Functional analyses of FGF during pharyngeal cartilage development in flounder (Paralichthys olivaceus) embryo

Tohru Suzuki, Tadahide Kurokawa

Research output: Contribution to journalArticlepeer-review

11 Citations (Scopus)

Abstract

As the first step to understand the mechanism of pharyngeal cartilage development in the embryo of flounder, Paralichthys olivaceus, we studied the process of cartilage formation in the pharynx histologically, then analyzed the role of fibroblast growth factor (FGF) during the process. At hatching (56-62 hr post-fertilization), each mandible, hyoid and gill cartilage existed as a pair of blastemas composed of prechondroblasts. Paired blastemas fused at medial line at 1.5 days post-hatching, forming primordia. Labeling with 5-bromodeoxyuridine indicated that proliferation of prechondroblasts was highly active at this stage. Deposition of cartilage matrix began from the mandible and hyoid primordia at 2.5 days post-hatching, and at 4.0 days the basic patterning of the pharyngeal cartilage was complete. Immunohistochemical analyses with an antiserum against 22.5 kD FGF (anti-22.5 kD FGF) isolated from swimbladder of red seabream, Pagrus major, revealed that the surface ectoderm, gut, lateral line blastema and otic vesicle show FGF-like immunoreactivity. Immunoreactivity signals persisted through the stages when the proliferation of prechondroblasts was active. In order to estimate possible function of 22.5 kD FGF, the blocking effect of anti-22.5 kD FGF towards pharyngeal cartilage formation was assayed using cranial explants dissected from hatched embryos. When incubated with anti-22.5 kD FGF, cartilaginous nodules formed bilaterally at the position of the original blastemas, while in the control treatment, incubation with normal rabbit IgG, cartilages connecting the two lateral sides were formed. Thus, development of pharyngeal cartilage was severely curtailed in the presence of anti-22.5 kD FGF. These results suggest the possibility that 22.5 kD FGF is produced in the pharynx and that it takes part in the regulation of pharyngeal cartilage development, possibly as a signal to stimulate the growth of prechondroblasts.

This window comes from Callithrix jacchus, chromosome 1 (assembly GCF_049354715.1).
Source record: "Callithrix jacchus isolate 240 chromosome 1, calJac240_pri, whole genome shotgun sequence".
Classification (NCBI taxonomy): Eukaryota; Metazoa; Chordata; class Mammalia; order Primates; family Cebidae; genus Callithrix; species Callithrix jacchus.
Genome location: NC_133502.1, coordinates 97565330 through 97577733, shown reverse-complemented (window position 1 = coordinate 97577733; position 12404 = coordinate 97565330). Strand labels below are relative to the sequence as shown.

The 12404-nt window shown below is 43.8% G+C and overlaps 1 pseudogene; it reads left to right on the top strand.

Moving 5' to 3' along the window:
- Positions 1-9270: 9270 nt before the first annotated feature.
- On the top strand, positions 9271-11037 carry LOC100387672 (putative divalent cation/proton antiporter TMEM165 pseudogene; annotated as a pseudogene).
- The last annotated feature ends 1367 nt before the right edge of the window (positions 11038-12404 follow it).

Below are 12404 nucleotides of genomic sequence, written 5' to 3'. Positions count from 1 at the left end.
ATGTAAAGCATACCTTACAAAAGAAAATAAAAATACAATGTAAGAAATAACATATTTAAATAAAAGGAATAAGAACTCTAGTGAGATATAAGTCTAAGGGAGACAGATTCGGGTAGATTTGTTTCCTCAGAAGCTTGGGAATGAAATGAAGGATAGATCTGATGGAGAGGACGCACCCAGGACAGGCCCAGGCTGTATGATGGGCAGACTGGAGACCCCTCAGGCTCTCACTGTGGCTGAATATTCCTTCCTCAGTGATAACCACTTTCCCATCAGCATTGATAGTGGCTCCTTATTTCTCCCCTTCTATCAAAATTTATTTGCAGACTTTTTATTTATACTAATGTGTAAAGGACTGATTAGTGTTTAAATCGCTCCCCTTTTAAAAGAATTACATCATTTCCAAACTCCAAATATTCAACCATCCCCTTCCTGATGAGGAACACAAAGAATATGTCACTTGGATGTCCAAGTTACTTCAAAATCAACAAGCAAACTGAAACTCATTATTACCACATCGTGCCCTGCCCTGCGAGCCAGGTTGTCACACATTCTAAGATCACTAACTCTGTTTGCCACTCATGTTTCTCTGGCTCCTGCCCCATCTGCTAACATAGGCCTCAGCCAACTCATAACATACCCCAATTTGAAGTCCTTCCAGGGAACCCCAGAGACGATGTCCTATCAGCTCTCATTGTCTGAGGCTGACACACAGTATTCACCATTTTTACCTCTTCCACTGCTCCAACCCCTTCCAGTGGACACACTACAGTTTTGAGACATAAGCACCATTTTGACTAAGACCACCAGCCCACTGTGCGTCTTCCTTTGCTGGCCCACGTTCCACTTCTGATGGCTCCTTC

Original languageEnglish
Pages (from-to)883-891
Number of pages9
JournalZoological Science
Volume13
Issue number6
DOIs
Publication statusPublished - 1996 Dec
Externally publishedYes

ASJC Scopus subject areas

  • Animal Science and Zoology

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